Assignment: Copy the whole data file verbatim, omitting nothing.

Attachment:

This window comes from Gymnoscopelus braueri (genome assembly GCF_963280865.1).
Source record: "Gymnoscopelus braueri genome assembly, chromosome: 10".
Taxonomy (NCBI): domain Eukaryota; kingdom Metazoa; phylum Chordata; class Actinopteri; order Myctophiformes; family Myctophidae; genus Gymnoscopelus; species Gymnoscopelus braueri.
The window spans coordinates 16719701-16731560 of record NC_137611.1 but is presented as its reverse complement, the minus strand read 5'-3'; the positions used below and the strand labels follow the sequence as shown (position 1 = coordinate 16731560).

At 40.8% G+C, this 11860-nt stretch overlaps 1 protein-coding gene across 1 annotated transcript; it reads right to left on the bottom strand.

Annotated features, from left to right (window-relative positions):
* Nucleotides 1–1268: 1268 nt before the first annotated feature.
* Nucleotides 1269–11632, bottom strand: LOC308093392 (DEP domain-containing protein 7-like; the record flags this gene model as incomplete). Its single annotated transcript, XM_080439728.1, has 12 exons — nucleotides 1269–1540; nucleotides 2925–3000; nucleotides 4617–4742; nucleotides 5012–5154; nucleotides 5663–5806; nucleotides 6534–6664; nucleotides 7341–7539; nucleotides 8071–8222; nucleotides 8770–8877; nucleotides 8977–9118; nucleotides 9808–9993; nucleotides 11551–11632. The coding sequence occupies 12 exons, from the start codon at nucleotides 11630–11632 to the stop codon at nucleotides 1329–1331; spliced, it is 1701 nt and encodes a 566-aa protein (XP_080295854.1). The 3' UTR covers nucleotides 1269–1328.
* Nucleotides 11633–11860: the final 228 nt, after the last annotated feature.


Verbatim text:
This window comes from Gymnoscopelus braueri (genome assembly GCF_963280865.1).
Source record: "Gymnoscopelus braueri genome assembly, chromosome: 10".
Taxonomy (NCBI): domain Eukaryota; kingdom Metazoa; phylum Chordata; class Actinopteri; order Myctophiformes; family Myctophidae; genus Gymnoscopelus; species Gymnoscopelus braueri.
The window spans coordinates 16719701-16731560 of record NC_137611.1 but is presented as its reverse complement, the minus strand read 5'-3'; the positions used below and the strand labels follow the sequence as shown (position 1 = coordinate 16731560).

At 40.8% G+C, this 11860-nt stretch overlaps 1 protein-coding gene across 1 annotated transcript; it reads right to left on the bottom strand.

Annotated features, from left to right (window-relative positions):
* Nucleotides 1–1268: 1268 nt before the first annotated feature.
* Nucleotides 1269–11632, bottom strand: LOC308093392 (DEP domain-containing protein 7-like; the record flags this gene model as incomplete). Its single annotated transcript, XM_080439728.1, has 12 exons — nucleotides 1269–1540; nucleotides 2925–3000; nucleotides 4617–4742; nucleotides 5012–5154; nucleotides 5663–5806; nucleotides 6534–6664; nucleotides 7341–7539; nucleotides 8071–8222; nucleotides 8770–8877; nucleotides 8977–9118; nucleotides 9808–9993; nucleotides 11551–11632. The coding sequence occupies 12 exons, from the start codon at nucleotides 11630–11632 to the stop codon at nucleotides 1329–1331; spliced, it is 1701 nt and encodes a 566-aa protein (XP_080295854.1). The 3' UTR covers nucleotides 1269–1328.
* Nucleotides 11633–11860: the final 228 nt, after the last annotated feature.